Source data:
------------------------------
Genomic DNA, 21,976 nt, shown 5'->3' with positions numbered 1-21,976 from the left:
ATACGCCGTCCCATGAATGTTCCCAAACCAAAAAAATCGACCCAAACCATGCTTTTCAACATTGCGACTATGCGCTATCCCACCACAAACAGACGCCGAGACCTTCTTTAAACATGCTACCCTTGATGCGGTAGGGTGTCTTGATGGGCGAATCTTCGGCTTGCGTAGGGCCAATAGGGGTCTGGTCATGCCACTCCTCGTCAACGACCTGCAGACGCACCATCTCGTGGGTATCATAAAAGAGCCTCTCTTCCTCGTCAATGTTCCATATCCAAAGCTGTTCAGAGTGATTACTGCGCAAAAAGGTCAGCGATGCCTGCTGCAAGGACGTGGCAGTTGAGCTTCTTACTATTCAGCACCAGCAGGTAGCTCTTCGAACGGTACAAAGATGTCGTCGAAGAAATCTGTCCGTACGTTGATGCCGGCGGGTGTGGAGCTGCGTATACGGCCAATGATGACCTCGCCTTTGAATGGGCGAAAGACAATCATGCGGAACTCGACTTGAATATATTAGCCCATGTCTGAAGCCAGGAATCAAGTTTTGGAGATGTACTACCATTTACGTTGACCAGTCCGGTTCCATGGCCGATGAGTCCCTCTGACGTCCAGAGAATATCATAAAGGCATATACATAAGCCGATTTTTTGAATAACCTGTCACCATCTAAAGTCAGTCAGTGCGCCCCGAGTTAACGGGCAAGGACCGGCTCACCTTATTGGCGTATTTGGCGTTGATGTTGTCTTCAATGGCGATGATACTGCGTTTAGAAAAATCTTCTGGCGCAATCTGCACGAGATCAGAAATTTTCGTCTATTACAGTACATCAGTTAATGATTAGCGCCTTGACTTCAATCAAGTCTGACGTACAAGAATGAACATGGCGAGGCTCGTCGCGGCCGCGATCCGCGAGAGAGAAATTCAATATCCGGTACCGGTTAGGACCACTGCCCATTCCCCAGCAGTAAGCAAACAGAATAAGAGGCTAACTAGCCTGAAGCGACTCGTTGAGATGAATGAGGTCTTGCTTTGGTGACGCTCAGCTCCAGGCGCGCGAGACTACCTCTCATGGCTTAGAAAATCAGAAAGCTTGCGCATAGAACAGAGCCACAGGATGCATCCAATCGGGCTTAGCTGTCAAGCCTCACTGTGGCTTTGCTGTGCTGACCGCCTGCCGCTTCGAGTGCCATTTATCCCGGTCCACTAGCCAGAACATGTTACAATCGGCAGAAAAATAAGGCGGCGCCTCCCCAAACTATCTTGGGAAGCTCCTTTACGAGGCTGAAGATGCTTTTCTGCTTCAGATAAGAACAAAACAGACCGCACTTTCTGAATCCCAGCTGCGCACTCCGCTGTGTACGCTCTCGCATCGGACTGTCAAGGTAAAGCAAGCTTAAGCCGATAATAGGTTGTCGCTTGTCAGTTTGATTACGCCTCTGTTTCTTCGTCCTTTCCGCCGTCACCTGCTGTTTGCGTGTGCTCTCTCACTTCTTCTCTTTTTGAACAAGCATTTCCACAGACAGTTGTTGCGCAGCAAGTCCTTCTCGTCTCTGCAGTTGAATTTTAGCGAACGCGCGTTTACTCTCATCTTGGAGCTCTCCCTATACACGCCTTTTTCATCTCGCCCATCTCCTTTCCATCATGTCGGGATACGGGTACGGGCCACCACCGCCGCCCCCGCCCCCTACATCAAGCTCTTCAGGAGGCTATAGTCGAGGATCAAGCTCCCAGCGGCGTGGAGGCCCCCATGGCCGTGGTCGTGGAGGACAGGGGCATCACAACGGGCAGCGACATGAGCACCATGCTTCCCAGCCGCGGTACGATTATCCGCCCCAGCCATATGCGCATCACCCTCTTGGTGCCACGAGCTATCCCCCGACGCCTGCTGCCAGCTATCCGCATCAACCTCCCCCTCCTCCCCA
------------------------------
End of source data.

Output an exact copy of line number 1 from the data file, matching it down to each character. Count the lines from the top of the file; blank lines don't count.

Genomic DNA, 21,976 nt, shown 5'->3' with positions numbered 1-21,976 from the left: